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Networking at the National Postal Forum

Posted by Mark Fallon on Feb 9, 2016 5:00:00 AM


Next month, thousands of mailing professionals will gather in Nashville, TN for the 2016 National Postal Forum (“NPF”). From Sunday, March 20th through Wednesday, March 23, attendees will be able to attend educational classes, interact with vendors in the exhibit hall and meet with senior US Postal Service officials. And just as importantly, network with fellow industry managers.

networking.jpgWhenever I attend the NPF, I always follow the advice of my good friend, Paul Balbastro, for getting the most out of a conference: the "30-30-30-10 Rule". Paul says you should spend:

  • 30% of your time in classes,
  • 30% of your time at the exhibits,
  • 30% of your time networking, and
  • 10% of your time enjoying the host city.

Most people follow only 3 of Paul's recommendations. Too many ignore the most important one – networking. Many times, people attend a conference and leave without getting to know a single new person. They might nod to the person next to them in a class, but they don’t take the opportunity to get to know them.

This year, the NPF and the Berkshire Company are working together to present a free and exclusive webinar on Networking at the NPF in Nashville. This webinar will provide practical advice and tips for first-time attendees and industry veterans alike on getting the most out of your NPF experience.

The webinar will take place on Wednesday, February 17, at 12:00 ET, 11:00 CT, 10:00 MT, and 9:00 PT. Participation is limited to the first 100 registrants, and there are less than 20 spaces left, so you need to register today!

In the meanwhile, here are 6 tips to help you be successful in your networking:

1. Have a positive attitude. People like to meet upbeat people. If you display an attitude of confidence and resolve, people will be drawn to that. Watch what happens in any room. People are drawn to the people who look like they belong, who look like they're happy to be there.

2. Look people in the eye when you’re talking to them, and more importantly, when they’re talking to you. Don't be looking around the room for someone else to talk to. Give them visual signals that you’re listening to what they’re saying. Nod your head if they say something you agree with. Smile when they say something humorous. Let them know that they have your attention.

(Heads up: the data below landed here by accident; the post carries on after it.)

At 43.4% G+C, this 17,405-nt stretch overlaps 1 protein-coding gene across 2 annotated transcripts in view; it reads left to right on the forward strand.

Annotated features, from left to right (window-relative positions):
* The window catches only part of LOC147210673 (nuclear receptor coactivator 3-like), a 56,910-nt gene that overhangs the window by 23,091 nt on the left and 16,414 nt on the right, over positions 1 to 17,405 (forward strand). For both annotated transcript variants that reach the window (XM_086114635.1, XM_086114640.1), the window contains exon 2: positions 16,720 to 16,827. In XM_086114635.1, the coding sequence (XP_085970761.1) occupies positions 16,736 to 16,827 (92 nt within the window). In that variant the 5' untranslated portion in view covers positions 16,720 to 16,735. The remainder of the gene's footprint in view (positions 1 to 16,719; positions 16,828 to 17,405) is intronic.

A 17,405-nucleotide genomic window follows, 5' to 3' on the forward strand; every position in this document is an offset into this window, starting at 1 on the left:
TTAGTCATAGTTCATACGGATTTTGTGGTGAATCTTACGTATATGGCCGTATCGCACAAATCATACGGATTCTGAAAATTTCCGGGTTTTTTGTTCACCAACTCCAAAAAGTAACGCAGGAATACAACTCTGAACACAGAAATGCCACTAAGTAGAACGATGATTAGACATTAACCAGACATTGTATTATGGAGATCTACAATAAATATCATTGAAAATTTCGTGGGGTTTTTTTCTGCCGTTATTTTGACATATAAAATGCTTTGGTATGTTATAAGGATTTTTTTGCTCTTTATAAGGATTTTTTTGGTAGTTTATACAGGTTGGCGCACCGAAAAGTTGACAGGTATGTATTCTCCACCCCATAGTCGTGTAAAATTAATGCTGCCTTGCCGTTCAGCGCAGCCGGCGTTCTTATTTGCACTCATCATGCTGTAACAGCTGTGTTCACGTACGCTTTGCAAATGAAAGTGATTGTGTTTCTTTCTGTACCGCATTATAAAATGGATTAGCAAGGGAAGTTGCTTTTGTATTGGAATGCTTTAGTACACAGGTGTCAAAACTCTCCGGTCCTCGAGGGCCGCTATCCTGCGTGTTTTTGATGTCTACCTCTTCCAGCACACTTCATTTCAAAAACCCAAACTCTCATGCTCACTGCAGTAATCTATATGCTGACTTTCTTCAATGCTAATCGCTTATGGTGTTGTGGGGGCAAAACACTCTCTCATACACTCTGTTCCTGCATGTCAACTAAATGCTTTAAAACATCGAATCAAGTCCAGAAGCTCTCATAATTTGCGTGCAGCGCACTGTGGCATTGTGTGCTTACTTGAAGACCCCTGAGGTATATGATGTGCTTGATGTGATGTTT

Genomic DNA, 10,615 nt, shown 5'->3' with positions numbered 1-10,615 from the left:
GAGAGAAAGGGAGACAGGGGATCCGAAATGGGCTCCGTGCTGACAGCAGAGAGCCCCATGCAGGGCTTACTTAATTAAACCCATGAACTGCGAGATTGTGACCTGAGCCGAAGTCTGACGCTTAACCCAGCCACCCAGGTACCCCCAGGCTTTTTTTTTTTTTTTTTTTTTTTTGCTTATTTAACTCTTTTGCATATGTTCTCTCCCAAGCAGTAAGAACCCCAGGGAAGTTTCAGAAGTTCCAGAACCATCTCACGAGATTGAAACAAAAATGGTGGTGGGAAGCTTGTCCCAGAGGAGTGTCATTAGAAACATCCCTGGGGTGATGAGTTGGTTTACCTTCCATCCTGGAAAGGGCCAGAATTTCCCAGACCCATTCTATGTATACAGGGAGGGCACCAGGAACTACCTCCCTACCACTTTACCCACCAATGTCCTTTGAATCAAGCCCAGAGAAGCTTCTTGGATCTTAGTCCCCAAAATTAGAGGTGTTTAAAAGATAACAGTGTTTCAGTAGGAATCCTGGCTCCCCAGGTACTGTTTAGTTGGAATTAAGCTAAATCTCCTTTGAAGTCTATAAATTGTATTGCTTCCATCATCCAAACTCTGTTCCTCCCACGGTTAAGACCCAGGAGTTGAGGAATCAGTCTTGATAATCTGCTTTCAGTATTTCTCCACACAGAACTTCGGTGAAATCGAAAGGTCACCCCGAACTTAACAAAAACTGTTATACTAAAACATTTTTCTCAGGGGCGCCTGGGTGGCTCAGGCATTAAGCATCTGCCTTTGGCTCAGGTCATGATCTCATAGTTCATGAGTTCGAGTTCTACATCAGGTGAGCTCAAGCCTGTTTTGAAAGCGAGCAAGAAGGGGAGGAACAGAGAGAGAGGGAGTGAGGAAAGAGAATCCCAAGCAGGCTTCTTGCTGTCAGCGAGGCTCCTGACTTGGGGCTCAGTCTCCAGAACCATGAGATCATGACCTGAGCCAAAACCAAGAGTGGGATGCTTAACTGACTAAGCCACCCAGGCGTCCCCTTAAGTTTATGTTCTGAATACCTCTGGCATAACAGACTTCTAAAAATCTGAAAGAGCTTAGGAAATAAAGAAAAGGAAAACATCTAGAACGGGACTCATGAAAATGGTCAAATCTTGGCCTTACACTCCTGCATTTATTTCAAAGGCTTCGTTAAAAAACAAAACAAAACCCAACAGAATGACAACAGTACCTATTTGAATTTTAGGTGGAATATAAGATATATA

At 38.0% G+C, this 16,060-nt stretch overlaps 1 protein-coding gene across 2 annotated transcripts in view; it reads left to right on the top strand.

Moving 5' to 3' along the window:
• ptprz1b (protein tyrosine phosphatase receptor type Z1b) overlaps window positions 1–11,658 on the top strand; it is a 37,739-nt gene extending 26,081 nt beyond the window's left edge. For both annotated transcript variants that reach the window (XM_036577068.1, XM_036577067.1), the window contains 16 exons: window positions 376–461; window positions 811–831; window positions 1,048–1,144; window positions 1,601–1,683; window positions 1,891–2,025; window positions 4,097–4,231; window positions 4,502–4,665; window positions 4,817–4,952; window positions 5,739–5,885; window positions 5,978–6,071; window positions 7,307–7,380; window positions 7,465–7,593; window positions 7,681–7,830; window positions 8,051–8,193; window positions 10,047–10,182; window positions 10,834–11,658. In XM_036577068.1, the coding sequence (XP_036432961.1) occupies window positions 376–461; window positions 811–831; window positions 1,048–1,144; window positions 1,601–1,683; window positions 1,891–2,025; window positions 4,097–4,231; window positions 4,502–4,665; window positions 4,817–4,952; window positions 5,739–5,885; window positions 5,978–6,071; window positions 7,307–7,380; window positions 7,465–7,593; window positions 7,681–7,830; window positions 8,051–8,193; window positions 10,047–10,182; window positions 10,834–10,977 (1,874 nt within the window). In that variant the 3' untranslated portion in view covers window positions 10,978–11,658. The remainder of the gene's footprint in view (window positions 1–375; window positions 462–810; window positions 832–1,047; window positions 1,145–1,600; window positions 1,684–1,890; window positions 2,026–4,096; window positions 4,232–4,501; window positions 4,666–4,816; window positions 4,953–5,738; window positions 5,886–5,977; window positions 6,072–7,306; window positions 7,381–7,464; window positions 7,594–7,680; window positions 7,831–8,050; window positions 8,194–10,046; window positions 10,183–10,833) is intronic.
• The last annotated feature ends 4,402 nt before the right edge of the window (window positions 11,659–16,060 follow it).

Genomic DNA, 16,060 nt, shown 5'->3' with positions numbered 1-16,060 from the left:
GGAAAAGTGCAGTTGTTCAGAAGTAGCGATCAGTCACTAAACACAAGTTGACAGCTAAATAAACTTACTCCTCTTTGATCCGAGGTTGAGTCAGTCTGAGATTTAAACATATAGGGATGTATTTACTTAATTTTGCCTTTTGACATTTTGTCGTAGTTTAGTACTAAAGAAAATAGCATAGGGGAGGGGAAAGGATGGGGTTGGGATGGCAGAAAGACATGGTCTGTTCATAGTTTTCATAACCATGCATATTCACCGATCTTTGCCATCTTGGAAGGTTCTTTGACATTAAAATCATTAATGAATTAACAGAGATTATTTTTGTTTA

3. When talking with someone, look for the ways you’re similar, not different. Pick up on what the person says that relates directly or indirectly to you. Acknowledge that you can relate to what they're talking about. Use the conversation to connect, not separate.

4. Years ago, I met Rod Walz, of Walz Mailing Solutions. Rod invented one of the first automated certified mailers, and I hope to see him again at the National Postal Forum. Rod told me, that to be remembered, be interested, not interesting. Don’t try and impress people with stories of your own achievements. Don't try and show how smart you are, or how interesting you are. Let them have the spotlight, and show an interest in what they’re talking about. Ask questions about their area of interest or expertise. Find out why they're interesting. Be the audience for a while.

5. Your mother was right, politeness counts. Show respect to the people you’re talking to. "Sir" and "Ma'am" are still appropriate, no matter what century we're living in. Don’t use off-color language or tell risqué jokes when you're meeting people. Never put down anyone else – any person, any race, any religion, or any nationality. You don’t know who you may offend. This isn’t political correctness, it’s politeness. Oscar Wilde once said, "A gentleman never hurts someone's feelings, unintentionally." Be a gentleman, be a lady. And if you hear gossip, please don’t repeat it.

6. Follow up. Meeting people is only the first step in networking. It's the seed you plant. And you must cultivate the seeds in the garden that is your network in order for it to grow. You must follow-up. You can follow-up with emails or a letter, maybe even a hand-written letter, after meeting someone. If you aren't following up, you aren't networking.

The National Postal Forum is a great opportunity to learn – from instructors, from vendors, and most of all, your fellow attendees. Networking is the key that opens the door to your future success.

 

Sign up for our Free Webinar: Networking at the 2016 NPF

 

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